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Prof Trevor Marshall
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Later today I will be presenting a poster at the Days of Molecular Medicine Conference in Boston. Last year the DMM conference was at Karolinska, this year it is being held at the Mass. General Hospital, part of Harvard.

We haven't said much about Cancer on this study site, as it is such a hot potato for many of you, but I have been working in the background to better understand the disease mechanisms, and to get them to reconcile with the biological 'model' I have built of the Th1 inflammatory processes.

The title of the presentation is "Molecular Static and Dynamic Analyses Reveal Flaw in Murine Model used by US FDA to Detect Drug Carcinogenicity." You can see a PDF copy of the handout at URL
http://autoimmunityresearch.org/dmm2007/dmm2007-handout.pdf

The video associated with the presentation can be seen, in Real Media format, at URL
http://autoimmunityresearch.org/dmm2007/dmm2007.ram

I will be travelling to Boston in the next few hours, but if you have any immediate questions, feel free to ask them, and I will answer when I can.
 

DMiller
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Dr. Marshall,

Maybe while at Mass General you will bump into the folks from CeDAR ( Center for D Activation Research) whose stated mission is "to support research and improve understanding of the widespread biological and clinical consequences related to the activation of the vitamin D receptor". They are affiliated with Mass General.

Prof Trevor Marshall
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Hmm. Their online info doesn't say too much about what they think or do
http://www.massgeneral.org/cedar/ced_about.html
so maybe we will meet up, and I will be able to find out:)

Thanks for the tip
 

tickbite
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it's looking like Dr. Ravi Thadhani has some good impressions......8th slide says "Vitamin D is bad........." I think he also understands more about the whole metabolism picture.....

http://www.massgeneral.org/cedar/ced_lecture1.html

 

wrotek
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I did not know there is a D Activation Center, that is nice.

For convenience



Last edited on Mon May 21st, 2007 12:23 by wrotek

Prof Trevor Marshall
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Thanks for the Flash version of the video, Wrotek.

Well, here I am at Harvard, meeting some very interesting people, and generally trying to learn anything I can learn from the conference attendees.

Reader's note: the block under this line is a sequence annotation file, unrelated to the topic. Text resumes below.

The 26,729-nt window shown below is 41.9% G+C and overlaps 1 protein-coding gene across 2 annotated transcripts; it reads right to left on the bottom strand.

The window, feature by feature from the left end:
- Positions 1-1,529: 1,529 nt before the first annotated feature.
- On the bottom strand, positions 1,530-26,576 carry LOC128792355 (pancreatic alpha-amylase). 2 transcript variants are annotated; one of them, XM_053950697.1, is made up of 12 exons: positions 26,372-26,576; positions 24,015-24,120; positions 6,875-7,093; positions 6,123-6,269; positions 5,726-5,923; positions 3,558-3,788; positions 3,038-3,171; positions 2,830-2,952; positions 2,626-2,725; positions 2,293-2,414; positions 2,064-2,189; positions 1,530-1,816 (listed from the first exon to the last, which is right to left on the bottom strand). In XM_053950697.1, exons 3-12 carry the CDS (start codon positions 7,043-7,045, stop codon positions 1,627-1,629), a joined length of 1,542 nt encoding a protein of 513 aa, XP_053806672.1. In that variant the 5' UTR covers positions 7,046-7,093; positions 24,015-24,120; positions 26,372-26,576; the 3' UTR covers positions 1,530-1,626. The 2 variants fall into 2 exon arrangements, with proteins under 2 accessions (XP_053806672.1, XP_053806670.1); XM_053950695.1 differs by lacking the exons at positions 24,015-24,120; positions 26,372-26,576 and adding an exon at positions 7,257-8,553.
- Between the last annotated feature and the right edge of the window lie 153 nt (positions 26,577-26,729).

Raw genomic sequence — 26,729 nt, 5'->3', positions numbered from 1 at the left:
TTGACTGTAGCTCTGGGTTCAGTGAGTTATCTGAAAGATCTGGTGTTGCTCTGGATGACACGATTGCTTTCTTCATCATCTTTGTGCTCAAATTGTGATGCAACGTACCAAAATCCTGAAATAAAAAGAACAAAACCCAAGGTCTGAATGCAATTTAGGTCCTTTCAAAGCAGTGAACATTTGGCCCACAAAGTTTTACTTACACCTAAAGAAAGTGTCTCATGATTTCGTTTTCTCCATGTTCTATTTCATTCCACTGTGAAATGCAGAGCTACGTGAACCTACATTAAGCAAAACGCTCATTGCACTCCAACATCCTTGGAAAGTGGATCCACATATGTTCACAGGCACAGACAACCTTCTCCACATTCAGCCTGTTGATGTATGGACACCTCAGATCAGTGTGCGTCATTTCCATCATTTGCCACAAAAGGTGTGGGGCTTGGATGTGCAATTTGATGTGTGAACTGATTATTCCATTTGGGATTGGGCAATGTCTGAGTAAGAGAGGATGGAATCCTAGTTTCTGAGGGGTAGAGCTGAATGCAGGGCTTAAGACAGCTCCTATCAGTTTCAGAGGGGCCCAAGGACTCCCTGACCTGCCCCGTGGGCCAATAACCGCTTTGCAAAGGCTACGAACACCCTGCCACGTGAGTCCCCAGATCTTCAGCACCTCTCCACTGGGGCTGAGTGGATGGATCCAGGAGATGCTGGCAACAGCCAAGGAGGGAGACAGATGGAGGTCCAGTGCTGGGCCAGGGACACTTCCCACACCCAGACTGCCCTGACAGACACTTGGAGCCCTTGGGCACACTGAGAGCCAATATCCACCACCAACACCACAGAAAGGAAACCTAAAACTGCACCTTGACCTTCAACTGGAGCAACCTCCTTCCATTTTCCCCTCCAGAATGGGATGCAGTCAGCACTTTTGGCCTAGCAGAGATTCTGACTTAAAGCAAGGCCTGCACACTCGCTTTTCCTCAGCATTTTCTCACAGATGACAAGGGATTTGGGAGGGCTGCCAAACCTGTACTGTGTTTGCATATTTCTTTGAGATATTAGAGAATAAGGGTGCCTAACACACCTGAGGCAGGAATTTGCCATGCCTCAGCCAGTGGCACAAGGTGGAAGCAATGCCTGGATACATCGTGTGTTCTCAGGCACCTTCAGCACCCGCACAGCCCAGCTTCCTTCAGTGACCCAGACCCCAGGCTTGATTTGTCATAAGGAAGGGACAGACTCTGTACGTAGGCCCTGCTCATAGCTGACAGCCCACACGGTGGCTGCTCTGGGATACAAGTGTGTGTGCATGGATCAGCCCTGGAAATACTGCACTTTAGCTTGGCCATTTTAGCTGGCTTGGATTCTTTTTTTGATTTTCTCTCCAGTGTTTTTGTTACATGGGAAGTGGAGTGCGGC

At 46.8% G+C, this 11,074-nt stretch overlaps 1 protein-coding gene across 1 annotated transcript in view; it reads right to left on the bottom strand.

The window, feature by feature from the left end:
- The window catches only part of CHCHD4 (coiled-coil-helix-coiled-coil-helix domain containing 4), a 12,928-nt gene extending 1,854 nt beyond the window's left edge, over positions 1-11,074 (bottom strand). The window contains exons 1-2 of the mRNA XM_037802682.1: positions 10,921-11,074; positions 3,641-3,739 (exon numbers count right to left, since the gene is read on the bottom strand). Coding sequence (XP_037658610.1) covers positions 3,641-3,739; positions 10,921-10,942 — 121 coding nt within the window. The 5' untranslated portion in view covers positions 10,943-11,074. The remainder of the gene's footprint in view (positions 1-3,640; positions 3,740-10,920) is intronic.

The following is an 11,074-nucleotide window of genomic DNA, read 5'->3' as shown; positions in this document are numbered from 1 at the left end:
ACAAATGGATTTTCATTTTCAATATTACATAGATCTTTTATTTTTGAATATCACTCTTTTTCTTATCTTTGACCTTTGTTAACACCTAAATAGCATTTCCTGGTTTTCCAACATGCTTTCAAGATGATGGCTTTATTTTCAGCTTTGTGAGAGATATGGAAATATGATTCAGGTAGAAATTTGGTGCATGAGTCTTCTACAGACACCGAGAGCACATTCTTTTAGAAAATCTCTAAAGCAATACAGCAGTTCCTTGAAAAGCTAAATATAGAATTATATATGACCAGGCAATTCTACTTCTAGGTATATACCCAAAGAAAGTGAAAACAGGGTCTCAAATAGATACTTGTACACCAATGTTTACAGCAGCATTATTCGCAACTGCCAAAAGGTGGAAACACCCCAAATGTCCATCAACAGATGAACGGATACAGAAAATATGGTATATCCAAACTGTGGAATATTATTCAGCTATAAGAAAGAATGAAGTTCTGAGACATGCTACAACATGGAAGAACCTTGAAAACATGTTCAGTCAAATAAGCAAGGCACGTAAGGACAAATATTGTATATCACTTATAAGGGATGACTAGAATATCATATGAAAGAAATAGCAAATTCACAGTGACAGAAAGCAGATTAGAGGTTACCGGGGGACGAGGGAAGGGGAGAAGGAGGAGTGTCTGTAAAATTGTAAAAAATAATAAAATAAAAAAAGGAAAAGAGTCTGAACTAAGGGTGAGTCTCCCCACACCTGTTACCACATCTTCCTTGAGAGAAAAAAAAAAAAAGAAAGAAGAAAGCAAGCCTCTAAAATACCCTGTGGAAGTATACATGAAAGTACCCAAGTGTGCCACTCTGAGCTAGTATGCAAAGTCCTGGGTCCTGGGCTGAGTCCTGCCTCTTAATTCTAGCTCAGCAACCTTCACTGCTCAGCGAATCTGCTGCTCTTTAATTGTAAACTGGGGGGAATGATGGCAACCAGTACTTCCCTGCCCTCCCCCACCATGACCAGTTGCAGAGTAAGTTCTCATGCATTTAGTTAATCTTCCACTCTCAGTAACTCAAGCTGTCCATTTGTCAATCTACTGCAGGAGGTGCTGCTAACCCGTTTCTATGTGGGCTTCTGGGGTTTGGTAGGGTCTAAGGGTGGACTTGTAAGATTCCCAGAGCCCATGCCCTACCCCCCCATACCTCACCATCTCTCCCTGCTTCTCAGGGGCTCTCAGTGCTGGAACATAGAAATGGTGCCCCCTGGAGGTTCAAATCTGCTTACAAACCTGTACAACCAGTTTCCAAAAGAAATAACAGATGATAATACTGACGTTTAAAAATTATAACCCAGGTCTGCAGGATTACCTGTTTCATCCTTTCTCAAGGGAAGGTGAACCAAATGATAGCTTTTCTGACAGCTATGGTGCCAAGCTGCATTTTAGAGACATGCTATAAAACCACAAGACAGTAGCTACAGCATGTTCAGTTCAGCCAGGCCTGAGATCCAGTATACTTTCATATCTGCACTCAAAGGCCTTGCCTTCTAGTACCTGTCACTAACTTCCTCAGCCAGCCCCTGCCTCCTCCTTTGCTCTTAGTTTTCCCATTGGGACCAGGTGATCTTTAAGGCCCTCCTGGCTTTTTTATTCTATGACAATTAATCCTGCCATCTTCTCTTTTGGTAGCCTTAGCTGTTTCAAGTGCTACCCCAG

I can't help but be struck again, as I was at the Salk Institute conference on Diseases of Transcription in January, that nobody else here is using the new molecular tools, that 'wet Biology' is still touted as the standard, and that everybody's research is focused on producing 'the killer drug' rather than defining the cause of a condition. Hmmm...

Anyway, at least everybody agrees that murine models are of limited usefulness, and gene knockout mice are only useful to the extent we are able to define the gene's functions.

I was surpised that the keynote speaker, Ralph Weissleder from Harvard, was absolutely emphatic that research in cell lines can never replace in-vivo data, because the results can be completely different. That was a breath of fresh air.

So I will keep on plugging away... Two more days of presentations still to come...
 

DMiller
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Did you meet anyone from CeDAR? They should be knocking on your door. Who has done more in the area of VDR activation than you?

Ruth Goold
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Hi Trevor,

Very disappointing to hear about the empahsis on 'killer drugs' and lack of interest in the 'cause of condition.'  I have been wondering about the influence of bacterial infections on the role of epigenetic factors (e.g. loss of imprinting - LOI - due to hypo- and hyper-methylation of DNA) that are increasingly being implicated in inflammation and cancer (and of course, aging).  A current review article in Nature highlighted the role of environmental toxins and dietary factors in LOI, but did not mention bacterial infection.  A quick search in PubMed revealed studies implicating  H. pylori infection with the development of gastric (and colon) inflammation and cancer, but little else.  Have you become aware of new research in this area at the meeting?